My charisma guru leans towards me. He proffers his hand and bares his teeth through a wide, orange-slice grin.
I’ve always known I have a pitiful handshake. It has the stench of low self-esteem: the touch of a dead fish. But Richard Reid is here to change that. Richard Reid is here to make me charismatic. Good luck to him.
Reid has moulded the minds of better men than me. Having begun his career as a business consultant, he evolved first into a counsellor then a trauma and cognitive behavioural therapist. He has advised Google, Morgan Stanley, the BBC and the City of London Police.
Now he makes people more charismatic. Suspend your scepticism momentarily.
He says he does so by helping people feel less self-conscious, control fear and conquer reptiles.
There are three parts to the brain, Reid explains. The reptilian, the mammalian and the human brain. The reptilian brain governs our base survival instincts. When fear kicks in, it hijacks our human brain, the part that has evolved over millions of years to deal with smalltalk, canapés and computers, and turns us all into tongue-tied teenagers.
Reid liberates us from our lizard captors through mindfulness. By channelling our thoughts onto the present and ridding us of external distractions, mindfulness slows thought processes and helps the human brain take control. Supposedly.
Reid takes me through some simple breathing exercises, then asks me to think of a happy memory from a recent holiday. My heart rate slows, my reptile recedes. But what has this all got to do with charisma?
“I’ve done a lot of work with people suffering from post-traumatic stress disorder,” says Reid. “In those instances, people are held back from living their lives fully because they are imprisoned by that trauma. Training charisma by releasing people from self-consciousness and low self-esteem is not dissimilar.”
Business people, in particular, have become somewhat of a speciality for Reid. The most common issue he deals with is “imposter syndrome”, a psychological concept spawned in the late seventies that describes high-achievers who feel they are undeserving.
“This happens a lot with people who are moving into a senior role,” explains Reid. “They have received accolades and recognition but they don’t connect with that side of their personality; they are governed by fear.
“Often they have got a promotion ahead of someone else who they think more qualified than themselves. In other instances they may have been promoted because of their technical skills but their new role suddenly means they have to influence people, something they are not used to.”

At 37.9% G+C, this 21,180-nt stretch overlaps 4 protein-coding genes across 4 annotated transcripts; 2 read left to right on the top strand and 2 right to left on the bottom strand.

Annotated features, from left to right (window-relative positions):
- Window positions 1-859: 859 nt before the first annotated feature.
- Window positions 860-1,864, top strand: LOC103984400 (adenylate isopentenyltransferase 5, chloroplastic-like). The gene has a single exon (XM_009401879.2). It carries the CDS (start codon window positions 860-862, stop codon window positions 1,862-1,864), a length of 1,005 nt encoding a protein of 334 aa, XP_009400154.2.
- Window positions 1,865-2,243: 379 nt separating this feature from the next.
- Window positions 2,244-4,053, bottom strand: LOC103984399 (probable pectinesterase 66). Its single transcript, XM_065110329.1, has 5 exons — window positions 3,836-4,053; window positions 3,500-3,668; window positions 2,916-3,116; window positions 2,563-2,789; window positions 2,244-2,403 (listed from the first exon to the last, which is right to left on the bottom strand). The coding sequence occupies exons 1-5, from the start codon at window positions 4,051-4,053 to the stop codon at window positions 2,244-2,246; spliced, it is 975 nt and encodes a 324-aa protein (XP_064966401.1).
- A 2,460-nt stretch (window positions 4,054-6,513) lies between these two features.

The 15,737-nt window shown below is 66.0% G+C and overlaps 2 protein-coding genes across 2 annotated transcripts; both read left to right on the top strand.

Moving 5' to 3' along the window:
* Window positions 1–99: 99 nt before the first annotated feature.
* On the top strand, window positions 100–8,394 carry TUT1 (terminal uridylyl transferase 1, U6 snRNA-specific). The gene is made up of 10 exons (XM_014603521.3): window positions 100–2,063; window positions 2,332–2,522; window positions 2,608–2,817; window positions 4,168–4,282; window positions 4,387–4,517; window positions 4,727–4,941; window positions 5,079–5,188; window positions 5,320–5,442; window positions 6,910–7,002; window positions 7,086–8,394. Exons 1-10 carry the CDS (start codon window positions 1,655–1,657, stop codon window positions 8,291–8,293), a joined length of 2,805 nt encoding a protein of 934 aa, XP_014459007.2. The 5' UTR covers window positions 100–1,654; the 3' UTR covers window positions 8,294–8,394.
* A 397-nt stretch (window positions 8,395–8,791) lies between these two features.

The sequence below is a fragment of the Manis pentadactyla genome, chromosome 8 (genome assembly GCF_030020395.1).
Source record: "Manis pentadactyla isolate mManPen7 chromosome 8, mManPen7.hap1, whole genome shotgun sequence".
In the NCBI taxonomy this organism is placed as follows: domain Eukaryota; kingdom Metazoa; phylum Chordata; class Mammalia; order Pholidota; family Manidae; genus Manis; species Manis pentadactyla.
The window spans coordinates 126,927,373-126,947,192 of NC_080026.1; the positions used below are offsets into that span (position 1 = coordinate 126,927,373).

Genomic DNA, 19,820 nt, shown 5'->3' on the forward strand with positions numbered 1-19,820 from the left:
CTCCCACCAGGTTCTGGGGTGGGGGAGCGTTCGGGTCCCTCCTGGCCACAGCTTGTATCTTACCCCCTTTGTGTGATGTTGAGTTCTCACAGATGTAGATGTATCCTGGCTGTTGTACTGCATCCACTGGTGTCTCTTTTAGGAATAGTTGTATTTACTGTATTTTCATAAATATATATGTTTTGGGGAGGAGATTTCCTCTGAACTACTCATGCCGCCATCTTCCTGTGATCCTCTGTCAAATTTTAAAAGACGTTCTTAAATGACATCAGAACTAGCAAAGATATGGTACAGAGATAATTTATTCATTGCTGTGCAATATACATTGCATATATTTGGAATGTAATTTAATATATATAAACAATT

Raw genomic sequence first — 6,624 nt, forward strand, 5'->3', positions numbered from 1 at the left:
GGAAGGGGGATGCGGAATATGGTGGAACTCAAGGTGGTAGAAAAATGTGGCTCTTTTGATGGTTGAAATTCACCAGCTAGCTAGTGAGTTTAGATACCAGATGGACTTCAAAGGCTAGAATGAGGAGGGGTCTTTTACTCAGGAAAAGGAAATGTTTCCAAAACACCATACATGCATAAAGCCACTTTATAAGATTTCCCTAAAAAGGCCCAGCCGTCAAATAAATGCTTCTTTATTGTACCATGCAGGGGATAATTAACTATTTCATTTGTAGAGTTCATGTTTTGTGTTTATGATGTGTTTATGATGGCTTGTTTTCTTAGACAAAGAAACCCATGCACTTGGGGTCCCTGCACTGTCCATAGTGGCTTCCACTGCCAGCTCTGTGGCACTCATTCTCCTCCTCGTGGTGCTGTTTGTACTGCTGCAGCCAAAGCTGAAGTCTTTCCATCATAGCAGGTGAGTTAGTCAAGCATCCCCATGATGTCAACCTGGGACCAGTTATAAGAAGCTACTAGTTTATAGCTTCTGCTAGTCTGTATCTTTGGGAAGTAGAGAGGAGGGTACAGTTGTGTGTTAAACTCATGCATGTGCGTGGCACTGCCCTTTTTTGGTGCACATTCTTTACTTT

Reid says that although education is traditionally geared towards developing technical skills and IQ, it is actually EQ – which measures emotional intelligence – that is more important in most circles. So if EQ can be taught and trained in the same way learning maths and English develops IQ, as Reid believes, why are we not teaching charisma classes in schools?
“This is changing, particularly in business courses,” says Reid. “I have done work with various graduate induction programmes and business school curriculums. There is an opportunity to normalise it.”
Richard Branson is one man who has learnt to be charismatic, says Reid. “You can tell it doesn’t come naturally to him. He’s had good PR, and a lot of practice.”
“No. It’s important to make a distinction between charm and charisma,” he says. “We use charm to get something out of someone. It’s short-term – and one-way. Charisma helps to build sustainable relationships. You want the other person to feel as important as you, and likewise you should feel as important as them.”
So Trump is charming, not charismatic and it all boils down to the simple handshake. Significant column inches have been dedicated to the grab-and-pull, where the US President hauls his adversary’s hand towards him before wringing it dry. It is not a handshake of equals, says Reid.
Charisma is putting your company at ease. Trump’s technique activates their reptilian brains by triggering fear; the fear that they are about to have their arm yanked from its socket.
His assessment of my own method is bittersweet. It’s nothing like Trump’s, but it’s still no bloody good. My limp grip is just for starters, he says. I look at his hand, not his eyes, which implies awkwardness. I lean away, which shows fear. And my angle is crooked, which is just weird.
Take two. My hand stiffens. The fish becomes frozen, but it’s still a fish; cold and slippery. Everything else is as you were.
We repeat ad nauseam.
“Come in slower. Show that you’re in control of the situation,” Reid tells me.
I manage that, but little else.
For whatever reason I just can’t hack it. After about the fifth attempt, I give up. By this point I know he knows it’s a sham. That however hard I grip his hand, however long I stare into his eyes, it’s all an act.
Which begs the question: why bother training better body language if it’s just to hide the turmoil within?
Reid’s masterclass has taught me that charisma is a by-product of a balanced ego. The right mix of self-esteem and humility. It seems to me that while it can be “taught”, that’s only possible indirectly. Reid might be distinct in branding his sessions as ‘charisma classes’, but I am struggling to work out what is unique about their content.
The tripartite brain is not a new theory. Mindfulness is rooted in Buddhism. Building self-confidence is a basic part of any kind of therapy. And at £250 an hour, it doesn’t come cheap.
“Some people might say it’s gimmicky and I suppose part of me is embarrassed by it,” admits Reid. “But if it engages people and makes them curious, then I’d say that’s no bad thing.”
As he shows me to the door, we shake hands one last time.
“Better,” he says. He is being kind. He wants me to feel good about myself. Because he is just so darn charismatic. Bastard.
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